She said income growth of around 2% is just keeping up with inflation "and it's significantly below the rate of home-price appreciation. Jobs we are creating are paying about 20% less than the jobs we lost during the recession. Some people are finding high-paying jobs. But on the whole we're still taking baby steps toward a more robust housing market.
The biggest spike in July numbers was seen in multifamily apartment production, which jumped 28.9% to 437,000 units annually. Multifamily building permits climbed 21.5% to 412,000 units.
The gain in single-family starts comes as investors have backed off from their earlier buying sprees of discounted homes as distressed inventory declined and prices rose.
Research firm CoreLogic reported earlier this month that national home prices in June rose 7.5% from a year earlier and 1% from May. It was the 28th straight month of a yearly gain.
But price gains have been slowing. In May, home prices rose at their slowest pace since February 2013, according to David Blitzer, chairman of the S&P/Case-Shiller Home Price Indices.
Investors haven't been replaced by the usual buyers, namely first timers.
First-time buyers are typically 25 to 34 years old, on the leading edge of the big demographic known as the millennials.
They are the first generation to come of age in the new millennium, ranging in age from their midteens to early 30s.
Work And Debt
Job-age millennials are weighed down by higher unemployment rates than the rest of the population, lower credit scores and student debt.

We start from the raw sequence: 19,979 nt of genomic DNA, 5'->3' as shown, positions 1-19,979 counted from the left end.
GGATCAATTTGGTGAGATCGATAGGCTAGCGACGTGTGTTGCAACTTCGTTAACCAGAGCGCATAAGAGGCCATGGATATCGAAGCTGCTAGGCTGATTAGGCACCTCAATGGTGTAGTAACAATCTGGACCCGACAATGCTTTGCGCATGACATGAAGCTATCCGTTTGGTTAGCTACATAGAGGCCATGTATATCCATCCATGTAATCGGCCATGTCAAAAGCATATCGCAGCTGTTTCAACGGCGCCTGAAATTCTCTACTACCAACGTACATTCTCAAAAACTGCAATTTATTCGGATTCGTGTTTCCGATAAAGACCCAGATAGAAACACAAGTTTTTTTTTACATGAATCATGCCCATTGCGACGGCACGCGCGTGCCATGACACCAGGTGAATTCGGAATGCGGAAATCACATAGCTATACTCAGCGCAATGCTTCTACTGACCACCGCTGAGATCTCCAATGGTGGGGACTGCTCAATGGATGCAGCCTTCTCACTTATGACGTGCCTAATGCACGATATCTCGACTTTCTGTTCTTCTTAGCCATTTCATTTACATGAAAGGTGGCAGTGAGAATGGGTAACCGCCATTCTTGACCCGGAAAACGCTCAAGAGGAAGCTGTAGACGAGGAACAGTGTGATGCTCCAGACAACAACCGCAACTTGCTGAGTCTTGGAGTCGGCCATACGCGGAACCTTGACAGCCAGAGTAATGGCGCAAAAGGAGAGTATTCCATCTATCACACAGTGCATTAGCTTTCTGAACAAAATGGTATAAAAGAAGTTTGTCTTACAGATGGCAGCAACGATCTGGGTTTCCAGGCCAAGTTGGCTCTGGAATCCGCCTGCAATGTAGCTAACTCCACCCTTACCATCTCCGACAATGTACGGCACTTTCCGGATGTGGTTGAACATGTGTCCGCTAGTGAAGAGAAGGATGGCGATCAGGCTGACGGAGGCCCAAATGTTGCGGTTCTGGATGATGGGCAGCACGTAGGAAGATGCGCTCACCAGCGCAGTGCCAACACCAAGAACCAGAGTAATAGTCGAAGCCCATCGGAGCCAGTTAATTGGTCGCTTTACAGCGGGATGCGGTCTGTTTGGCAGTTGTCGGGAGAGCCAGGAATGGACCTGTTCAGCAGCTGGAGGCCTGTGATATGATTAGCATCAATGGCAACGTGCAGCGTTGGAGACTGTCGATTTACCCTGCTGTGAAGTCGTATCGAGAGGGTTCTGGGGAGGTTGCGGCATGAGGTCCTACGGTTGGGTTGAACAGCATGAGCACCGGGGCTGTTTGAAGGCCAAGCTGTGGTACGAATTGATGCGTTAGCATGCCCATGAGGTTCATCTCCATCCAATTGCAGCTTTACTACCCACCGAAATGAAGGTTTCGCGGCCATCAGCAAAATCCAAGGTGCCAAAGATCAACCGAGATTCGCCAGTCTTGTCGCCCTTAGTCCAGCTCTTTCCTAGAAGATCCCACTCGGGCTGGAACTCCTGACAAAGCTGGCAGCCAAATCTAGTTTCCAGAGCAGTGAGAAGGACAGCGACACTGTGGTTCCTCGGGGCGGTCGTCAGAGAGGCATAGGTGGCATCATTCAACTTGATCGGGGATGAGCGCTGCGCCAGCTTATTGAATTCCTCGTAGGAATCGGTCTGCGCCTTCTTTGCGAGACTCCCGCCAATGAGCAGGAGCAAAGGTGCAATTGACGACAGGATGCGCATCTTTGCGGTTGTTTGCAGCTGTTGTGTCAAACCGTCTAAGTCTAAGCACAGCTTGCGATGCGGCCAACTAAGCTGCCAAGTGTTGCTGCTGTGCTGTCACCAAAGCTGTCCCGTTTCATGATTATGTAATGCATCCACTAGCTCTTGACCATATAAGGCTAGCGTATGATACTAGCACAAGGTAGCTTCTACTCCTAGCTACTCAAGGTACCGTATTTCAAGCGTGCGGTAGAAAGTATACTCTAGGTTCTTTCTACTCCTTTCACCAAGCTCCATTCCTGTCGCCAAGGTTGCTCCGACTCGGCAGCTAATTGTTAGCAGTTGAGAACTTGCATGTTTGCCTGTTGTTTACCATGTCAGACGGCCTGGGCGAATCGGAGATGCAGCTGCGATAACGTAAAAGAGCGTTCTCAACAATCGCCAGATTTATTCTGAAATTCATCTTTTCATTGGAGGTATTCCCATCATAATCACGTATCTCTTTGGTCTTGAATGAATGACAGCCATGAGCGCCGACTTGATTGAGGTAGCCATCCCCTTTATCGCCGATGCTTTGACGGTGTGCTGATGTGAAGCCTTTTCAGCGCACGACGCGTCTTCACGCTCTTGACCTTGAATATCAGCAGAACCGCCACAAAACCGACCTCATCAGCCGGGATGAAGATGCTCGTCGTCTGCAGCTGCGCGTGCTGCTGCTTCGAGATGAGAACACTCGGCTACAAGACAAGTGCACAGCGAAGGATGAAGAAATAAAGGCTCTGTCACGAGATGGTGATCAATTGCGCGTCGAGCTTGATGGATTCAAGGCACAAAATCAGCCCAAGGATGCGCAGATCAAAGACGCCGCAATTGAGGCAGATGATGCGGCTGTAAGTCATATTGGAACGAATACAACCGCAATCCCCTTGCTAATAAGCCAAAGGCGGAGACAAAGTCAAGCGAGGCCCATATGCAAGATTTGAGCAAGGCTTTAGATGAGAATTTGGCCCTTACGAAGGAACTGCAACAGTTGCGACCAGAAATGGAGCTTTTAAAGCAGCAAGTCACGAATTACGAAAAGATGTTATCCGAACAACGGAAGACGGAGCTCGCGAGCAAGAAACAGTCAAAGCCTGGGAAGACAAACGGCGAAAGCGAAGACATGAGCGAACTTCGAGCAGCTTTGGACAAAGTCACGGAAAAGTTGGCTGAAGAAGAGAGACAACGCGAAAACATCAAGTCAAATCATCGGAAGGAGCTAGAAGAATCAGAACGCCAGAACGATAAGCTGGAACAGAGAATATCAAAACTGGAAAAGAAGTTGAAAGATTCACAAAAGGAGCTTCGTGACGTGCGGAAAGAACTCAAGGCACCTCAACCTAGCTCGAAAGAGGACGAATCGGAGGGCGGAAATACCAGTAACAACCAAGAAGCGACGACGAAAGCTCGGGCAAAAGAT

Though more than 200,000 new jobs have been added to the economy every month since April, the jobs haven't translated into a lot of new home purchases by first-time buyers, housing watchers say.
"We've seen employment growth on the headline number, but the vast majority have been low-wage, part-time or temporary job creation," Piegza said.
Crowe doesn't expect first-time homebuyers to become active in the market "for at least another year.
As for the overall housing recovery, "I think we'll be back to something called normal by 2017," he added.
Owning a home doesn't seem to be a big priority for millennials right now. "Millennials came of age during the housing crisis. So they may not have a favorable attitude toward homebuying," said Molly Boesel, senior economist at CoreLogic.
They're also marrying and having children later, which may partly explain why they are in no hurry to buy a home.
The share of adults in their 20s heading their own households fell after the recession and in 2013 remained 2.6 percentage points below rates 10 years earlier, according to a report from Harvard's Joint Center for Housing Studies.
"This implies that there are 1.1 million fewer heads of households in this key age group," the report noted.
In contrast, when the first wave of the baby-boom generation was of similar age in the 1970s, household growth averaged 1.7 million per year.